Israel Accuses Palestinian Authority of Meddling in Its Election
A PA official encouraged the majority-Arab parties to run in Israel’s upcoming elections on a joint list
Israel is accusing Palestinian Authority President Mahmoud Abbas of interfering in its upcoming national elections, over a meeting with members of Israeli Arab political parties during which they were urged to run in the elections on a joint list.
The accusation prompted the Shin Bet to issue “a severe warning” to the PA to not intervene in Israel’s elections, scheduled for November 1.
PA General Intelligence chief Majed Faraj reportedly convened a meeting with leaders of the majority-Arab Joint List party, in an effort to persuade them to rejoin forces with the Islamist United Arab List-Raam party; however, Palestinian officials in Ramallah deny the allegations that election interference was their intent.
We don’t interfere in Israel or anyone’s internal politics
“It’s important for us that Arab politicians are united because that will result in high Arab turnout in the next election,” a Palestinian official, who declined to be named because of the sensitivity of the subject, told The Media Line. “We don’t interfere in Israel or anyone’s internal politics,” he added.
Wadee’ Awawdeh, a political analyst based in Nazareth, told The Media Line that the position of the PA is public, adding that there is a Palestinian interest in the formation of a government in Israel that “meets the minimum demands of the Palestinian people to end the occupation and achieve independence.”
“There is a broad Palestinian consensus that rightly believes that such Palestinian-Palestinian meetings are important for their unity, regardless of the reason, whether it is an Israeli election or another. So, there is nothing new about this issue. Palestinian parties have previously met at different levels for discussion and consultation,” Awawdeh said.
Arab politicians are engulfed with several disputes among themselves, but more so with Raam.
Turnout among Arab citizens of Israel was highest when all four majority Arab parties ran together, with the Joint List of all four parties winning 15 seats in the 2020 election.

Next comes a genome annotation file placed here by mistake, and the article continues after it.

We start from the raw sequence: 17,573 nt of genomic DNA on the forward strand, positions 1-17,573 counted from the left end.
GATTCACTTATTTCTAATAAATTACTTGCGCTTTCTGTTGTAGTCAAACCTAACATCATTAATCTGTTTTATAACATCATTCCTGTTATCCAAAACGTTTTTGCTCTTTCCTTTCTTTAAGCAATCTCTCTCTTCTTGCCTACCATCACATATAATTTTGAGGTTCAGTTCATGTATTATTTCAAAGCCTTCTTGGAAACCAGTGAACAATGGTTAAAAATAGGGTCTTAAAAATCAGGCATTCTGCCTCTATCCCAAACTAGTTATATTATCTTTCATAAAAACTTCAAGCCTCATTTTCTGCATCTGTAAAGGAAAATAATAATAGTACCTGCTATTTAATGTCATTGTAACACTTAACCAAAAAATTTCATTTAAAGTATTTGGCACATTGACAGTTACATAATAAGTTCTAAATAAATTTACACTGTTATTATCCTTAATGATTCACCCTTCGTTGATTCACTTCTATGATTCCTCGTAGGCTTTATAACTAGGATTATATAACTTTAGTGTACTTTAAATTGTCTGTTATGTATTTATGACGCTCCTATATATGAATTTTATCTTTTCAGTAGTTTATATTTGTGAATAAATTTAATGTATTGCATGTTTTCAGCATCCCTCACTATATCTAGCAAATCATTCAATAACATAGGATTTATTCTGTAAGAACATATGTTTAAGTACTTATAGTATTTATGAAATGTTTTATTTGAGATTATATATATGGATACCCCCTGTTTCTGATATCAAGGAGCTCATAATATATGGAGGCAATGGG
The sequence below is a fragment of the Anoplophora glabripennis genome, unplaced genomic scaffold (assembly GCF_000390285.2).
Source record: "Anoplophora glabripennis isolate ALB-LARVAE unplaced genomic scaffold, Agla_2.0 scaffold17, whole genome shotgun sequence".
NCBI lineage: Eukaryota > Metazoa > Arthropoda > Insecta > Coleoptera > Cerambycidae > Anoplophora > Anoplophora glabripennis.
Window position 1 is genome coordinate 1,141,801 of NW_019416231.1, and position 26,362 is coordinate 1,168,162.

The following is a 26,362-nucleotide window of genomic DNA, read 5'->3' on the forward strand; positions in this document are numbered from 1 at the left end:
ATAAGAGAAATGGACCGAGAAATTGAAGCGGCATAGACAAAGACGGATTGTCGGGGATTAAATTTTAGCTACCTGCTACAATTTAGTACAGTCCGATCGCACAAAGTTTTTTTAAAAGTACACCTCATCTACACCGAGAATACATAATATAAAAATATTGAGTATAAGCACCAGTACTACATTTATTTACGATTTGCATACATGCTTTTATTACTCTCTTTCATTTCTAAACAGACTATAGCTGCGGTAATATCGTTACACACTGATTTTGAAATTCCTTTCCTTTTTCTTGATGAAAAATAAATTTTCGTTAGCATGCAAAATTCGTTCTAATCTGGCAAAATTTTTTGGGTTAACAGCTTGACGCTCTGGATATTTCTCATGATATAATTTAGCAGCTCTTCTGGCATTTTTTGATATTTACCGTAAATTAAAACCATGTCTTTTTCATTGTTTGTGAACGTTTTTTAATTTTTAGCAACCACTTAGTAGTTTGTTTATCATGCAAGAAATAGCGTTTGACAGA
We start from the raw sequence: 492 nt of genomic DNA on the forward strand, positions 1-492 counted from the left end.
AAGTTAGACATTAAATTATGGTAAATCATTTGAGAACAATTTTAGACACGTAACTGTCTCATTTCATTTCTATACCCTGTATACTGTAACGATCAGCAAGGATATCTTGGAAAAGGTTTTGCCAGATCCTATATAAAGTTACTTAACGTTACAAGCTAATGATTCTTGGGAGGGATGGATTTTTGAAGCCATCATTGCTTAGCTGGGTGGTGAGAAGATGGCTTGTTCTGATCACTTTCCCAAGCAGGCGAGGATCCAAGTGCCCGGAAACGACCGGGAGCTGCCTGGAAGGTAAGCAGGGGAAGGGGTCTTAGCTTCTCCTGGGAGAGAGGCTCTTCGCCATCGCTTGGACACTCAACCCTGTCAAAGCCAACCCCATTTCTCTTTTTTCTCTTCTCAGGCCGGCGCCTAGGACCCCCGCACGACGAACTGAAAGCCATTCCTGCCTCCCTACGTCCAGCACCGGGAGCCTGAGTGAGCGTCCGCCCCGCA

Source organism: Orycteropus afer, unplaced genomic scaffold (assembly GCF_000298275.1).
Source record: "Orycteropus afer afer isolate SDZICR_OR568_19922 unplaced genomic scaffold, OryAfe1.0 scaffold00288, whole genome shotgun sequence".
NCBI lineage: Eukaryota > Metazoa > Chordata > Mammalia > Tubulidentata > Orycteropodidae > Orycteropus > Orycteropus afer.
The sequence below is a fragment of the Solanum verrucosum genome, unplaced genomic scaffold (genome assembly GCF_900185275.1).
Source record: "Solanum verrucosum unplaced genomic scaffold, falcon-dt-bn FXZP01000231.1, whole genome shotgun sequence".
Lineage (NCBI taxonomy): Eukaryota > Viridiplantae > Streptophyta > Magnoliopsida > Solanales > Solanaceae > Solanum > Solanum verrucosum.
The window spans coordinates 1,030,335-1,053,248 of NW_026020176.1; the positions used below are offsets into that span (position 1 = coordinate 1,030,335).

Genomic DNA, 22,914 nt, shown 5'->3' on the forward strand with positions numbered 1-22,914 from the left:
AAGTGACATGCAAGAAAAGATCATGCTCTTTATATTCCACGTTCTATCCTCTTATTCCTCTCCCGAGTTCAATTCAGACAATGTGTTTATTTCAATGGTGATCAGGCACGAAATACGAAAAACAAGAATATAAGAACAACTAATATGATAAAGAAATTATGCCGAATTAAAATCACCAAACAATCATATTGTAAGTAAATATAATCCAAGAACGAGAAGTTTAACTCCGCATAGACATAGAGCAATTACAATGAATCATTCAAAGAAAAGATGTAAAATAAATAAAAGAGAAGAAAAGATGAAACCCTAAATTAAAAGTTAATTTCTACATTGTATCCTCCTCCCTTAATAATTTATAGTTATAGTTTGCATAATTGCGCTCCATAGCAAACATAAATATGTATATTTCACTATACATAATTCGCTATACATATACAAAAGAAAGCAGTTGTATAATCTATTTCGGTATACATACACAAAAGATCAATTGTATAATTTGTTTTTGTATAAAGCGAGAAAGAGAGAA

Awawdeh wonders why Israel believes Abbas has the ability to affect the outcome of the elections.
“I’m surprised that there are question marks about such meetings, but I understand the Israeli accusations, that is sifting for sensationalism, and also looking for an external enemy to accuse of influencing the results of the Israeli elections,” he said.
One thing Palestinians agree on is that they don’t want to see former Prime Minister Binyamin Netanyahu back in the premier’s seat.
An official with Raam told The Media Line that joining the Joint List is “unlikely.”
The Islamist party led by Mansour Abbas broke away from the Joint List saying it wants to focus on domestic matters, and improve living conditions for the party’s constituents, including Bedouin in the southern Negev desert.
The other three parties have made the Palestinian issue the top of their agendas.
The Raam party chief faced backlash from some Arabs for joining the last unlikely coalition government, the first ever backed by an Arab party.
But not everyone agrees that Arab political parties in Israel will be influenced by such meetings. Hasan Awwad, a US-based Palestinian affairs expert, told The Media Line that the Arab parties “will do what is in their best interest in the end.”
“They also have to pay attention to what their base tells them,” Awwad explained.
“There’s real fear that the Joint List may break up this time because of the deep division among the three parties making up the bloc, and that will force the heads of these parties to reconsider their positions based on what satisfies their constituency,” Awwad said.
Arab citizens of Israel are split over what their leadership must make top of agenda. While some are demanding more focus on local issues like housing, education and employment, others want to see the Palestinian cause in a prominent position.
Voting among Arab citizens of Israel has declined considerably in recent years; in the last election it was less than 50%.
Israel is set to hold its fifth election in some four and a half years on November 1.